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The Lokpal is no magic wand to fight corruption

January 08, 2014 12:25 IST

A more informed electorate, rather than the Lokpal, can fight corruption better, argues Neeta Kolhatkar.

Parliament passed the ever delayed Lokpal Bill on December 18. The President has given the Bill his assent and the Lokpal is now expected to tackle the corruption which has pervaded our daily lives.

In a city like Mumbai where we hear of scams everyday, how will the Lokpal help to decrease -- if not completely prevent -- corruption? I have serious doubts that we will eradicate corruption with the Lokpal's help or the Lokayukta courts.

Maharashtra was the first state -- in 1972, nearly 42 years ago -- to set up the Lokayukta.

The Maharashtra Lokayukta has received 1,680 complaints of corruption since 2007, but it has not launched an investigation in even a single case.

The Lokayukta did not even investigate the Adarsh scam and it still does not have a separate vigilance wing.

In 2001, the state government-appointed (former Union home secretary) Madhav Godbole report felt the Lokayukta had made minimal impact on public life in Maharashtra.

It is then perhaps advisable that citizens stick to the usual agencies and avenues available to them when confronted by corruption and fraud.

When people cannot take it anymore, I presume they will make the effort to book officials and staff in government offices who want bribes.

Former Chief Information Commissioner Shailesh Gandhi says it is important to upload all information online.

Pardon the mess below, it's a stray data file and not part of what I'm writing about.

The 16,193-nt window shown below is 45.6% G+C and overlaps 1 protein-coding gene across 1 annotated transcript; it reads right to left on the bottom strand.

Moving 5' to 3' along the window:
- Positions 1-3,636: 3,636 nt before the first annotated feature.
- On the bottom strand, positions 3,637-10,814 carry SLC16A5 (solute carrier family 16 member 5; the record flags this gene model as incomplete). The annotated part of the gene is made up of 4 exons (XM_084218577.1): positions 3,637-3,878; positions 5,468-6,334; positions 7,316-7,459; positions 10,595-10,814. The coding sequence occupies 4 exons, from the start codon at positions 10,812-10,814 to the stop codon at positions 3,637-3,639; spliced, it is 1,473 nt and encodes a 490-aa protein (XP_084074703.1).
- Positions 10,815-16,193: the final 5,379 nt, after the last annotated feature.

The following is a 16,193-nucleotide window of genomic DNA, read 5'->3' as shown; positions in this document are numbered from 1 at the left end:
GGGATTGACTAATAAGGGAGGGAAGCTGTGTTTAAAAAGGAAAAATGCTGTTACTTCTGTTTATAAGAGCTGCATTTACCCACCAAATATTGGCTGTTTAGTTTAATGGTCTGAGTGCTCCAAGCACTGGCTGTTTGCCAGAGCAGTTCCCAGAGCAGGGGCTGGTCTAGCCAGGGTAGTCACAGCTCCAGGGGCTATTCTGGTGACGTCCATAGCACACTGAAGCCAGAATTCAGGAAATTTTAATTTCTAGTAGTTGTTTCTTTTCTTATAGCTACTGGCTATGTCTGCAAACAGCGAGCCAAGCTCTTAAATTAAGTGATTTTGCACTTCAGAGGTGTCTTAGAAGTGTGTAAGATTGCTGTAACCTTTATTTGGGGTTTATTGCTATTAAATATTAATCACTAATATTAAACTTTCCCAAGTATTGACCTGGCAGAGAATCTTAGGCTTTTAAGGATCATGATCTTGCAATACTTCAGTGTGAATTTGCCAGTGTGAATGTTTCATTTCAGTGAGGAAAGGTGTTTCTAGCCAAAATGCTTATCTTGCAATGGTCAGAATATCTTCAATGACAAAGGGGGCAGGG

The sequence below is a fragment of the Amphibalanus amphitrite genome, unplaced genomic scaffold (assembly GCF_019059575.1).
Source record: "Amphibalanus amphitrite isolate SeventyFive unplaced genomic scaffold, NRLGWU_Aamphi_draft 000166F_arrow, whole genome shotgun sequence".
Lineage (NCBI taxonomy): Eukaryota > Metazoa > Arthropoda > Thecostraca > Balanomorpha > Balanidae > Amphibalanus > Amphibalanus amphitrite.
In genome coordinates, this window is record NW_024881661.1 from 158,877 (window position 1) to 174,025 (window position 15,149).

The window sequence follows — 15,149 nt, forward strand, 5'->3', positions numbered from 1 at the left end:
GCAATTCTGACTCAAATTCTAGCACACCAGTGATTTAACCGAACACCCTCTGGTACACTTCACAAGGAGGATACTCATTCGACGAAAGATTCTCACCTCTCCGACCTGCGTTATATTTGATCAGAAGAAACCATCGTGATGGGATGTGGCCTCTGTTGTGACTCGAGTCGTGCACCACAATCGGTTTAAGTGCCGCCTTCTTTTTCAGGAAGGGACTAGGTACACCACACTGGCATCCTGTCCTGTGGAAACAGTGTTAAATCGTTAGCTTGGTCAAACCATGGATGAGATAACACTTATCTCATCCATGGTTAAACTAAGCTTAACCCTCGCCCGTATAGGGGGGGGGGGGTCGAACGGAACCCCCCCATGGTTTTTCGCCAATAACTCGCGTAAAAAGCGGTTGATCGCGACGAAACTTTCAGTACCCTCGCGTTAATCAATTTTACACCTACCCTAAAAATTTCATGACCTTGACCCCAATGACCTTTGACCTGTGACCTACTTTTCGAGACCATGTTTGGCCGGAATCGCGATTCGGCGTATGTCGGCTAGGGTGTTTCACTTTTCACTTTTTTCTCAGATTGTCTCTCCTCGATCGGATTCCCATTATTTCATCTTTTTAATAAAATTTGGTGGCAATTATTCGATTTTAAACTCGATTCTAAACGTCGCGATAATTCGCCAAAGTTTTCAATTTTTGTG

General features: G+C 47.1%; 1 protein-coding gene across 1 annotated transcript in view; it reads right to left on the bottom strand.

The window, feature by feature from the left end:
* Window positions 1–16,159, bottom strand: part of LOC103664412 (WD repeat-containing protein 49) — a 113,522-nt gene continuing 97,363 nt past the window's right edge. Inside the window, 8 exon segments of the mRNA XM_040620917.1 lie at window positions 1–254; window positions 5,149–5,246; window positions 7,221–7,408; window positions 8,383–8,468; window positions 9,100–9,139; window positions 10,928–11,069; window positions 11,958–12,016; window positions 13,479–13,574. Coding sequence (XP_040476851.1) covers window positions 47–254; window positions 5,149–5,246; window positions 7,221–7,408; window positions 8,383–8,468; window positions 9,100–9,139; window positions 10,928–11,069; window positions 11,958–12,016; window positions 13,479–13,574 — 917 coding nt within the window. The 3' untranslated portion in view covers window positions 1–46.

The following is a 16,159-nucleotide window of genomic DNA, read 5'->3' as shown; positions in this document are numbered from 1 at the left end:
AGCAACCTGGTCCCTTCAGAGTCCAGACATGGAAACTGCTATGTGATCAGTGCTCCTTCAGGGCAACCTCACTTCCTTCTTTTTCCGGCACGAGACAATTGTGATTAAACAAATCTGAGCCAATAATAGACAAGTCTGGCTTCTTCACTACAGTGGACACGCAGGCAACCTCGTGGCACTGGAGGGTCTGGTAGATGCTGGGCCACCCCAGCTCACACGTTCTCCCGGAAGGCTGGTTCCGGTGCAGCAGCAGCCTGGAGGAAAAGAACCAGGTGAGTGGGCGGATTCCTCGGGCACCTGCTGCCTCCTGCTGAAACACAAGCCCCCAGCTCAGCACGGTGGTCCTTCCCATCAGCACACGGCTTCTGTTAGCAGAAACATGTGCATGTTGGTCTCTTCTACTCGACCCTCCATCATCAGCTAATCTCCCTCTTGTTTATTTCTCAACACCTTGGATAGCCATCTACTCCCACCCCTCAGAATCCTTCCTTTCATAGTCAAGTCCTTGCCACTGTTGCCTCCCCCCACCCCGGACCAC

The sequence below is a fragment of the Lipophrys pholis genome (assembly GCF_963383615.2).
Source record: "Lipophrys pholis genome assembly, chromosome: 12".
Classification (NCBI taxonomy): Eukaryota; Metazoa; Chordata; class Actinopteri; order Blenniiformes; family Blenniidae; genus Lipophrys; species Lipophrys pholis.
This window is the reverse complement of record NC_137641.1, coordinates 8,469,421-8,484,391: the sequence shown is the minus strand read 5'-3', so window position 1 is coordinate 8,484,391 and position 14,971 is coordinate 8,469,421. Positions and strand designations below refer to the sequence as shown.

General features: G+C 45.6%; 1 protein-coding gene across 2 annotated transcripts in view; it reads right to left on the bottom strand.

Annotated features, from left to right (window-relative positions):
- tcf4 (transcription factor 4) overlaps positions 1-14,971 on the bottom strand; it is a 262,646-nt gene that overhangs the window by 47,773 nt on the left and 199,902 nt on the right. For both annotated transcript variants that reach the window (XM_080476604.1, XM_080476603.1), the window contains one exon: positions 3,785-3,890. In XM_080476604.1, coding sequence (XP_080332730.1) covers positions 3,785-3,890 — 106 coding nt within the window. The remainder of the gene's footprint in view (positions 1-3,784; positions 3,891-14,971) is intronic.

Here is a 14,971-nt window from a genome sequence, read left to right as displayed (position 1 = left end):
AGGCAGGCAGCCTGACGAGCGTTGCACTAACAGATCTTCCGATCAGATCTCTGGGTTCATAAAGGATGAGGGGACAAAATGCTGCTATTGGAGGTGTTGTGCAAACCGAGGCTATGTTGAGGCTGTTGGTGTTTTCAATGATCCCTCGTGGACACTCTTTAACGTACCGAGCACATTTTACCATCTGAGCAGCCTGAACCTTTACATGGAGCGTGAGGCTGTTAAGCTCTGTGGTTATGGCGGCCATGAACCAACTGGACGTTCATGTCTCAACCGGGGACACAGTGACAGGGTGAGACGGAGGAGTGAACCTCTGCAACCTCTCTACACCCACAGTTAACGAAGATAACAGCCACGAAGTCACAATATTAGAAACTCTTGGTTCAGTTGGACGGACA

After a Bhiwandi Right To Information activist was murdered, the information he had sought about an illegal structure was obtained by Gandhi who posted it online.

Lack of transparency often aids conspiracies and prevents the evidence from becoming public.

People face problems on a daily basis, but if one chooses to take it to the final destination, then the options available are plenty.

People need get as much information on the problem they are facing. The best tool citizens have and the one most feared by the authorities is the Right To Information.

The RTI is the one method to get all official documents and evidence to corroborate one's stand.

Activists who exposed the Adarsh housing scam, using the RTI, made all the documents public. The state government did try to trash the final report, but the points that it accepted were already in the public domain.

In any court, documentary evidence is key to hold the accused guilty and it has been proven in many a scam where exactly the officials have misused their powers.

Take the case of Rumi Ray, a painter who moved to Goa from Mumbai. She was duped of Rs 1.4 million by a Mumbai builder. Her college friend was duped of Rs 10 million, like the many investors duped in the National Spot Exchange Ltd case.

Citizens first go to the police station, struggle there to lodge a First Information Report.

In the case of a bribery complaint, one needs to file a complaint with the Anti-Corruption Bureau, the agency that addresses bribery cases of any amount.

The ACB promises to keep the complainant's identity anonymous.

If one is willing to book a corrupt government official, one has to lead the corrupt officer into a trap set by the ACB, when asking for a bribe.

Financial fraud -- like in the case of NSEL victims or Rumi Ray -- need to be taken up with the police's Economic Offences Wing and the Crime Branch.

The Mumbai police, in the NSEL case, used the Maharashtra Protection of Interest of Depositors Court.

One hindrance to fighting corruption is the fear that no action will be taken and that nothing will change.

Many have attempted to fight corruption, many have lost their lives fighting for the truth to emerge.

These battles are not in vain, they are to empower citizens with information and the tools to fight corruption.

One must remember not to succumb to the fear mongering which is used by the people in power.

Neeta Kolhatkar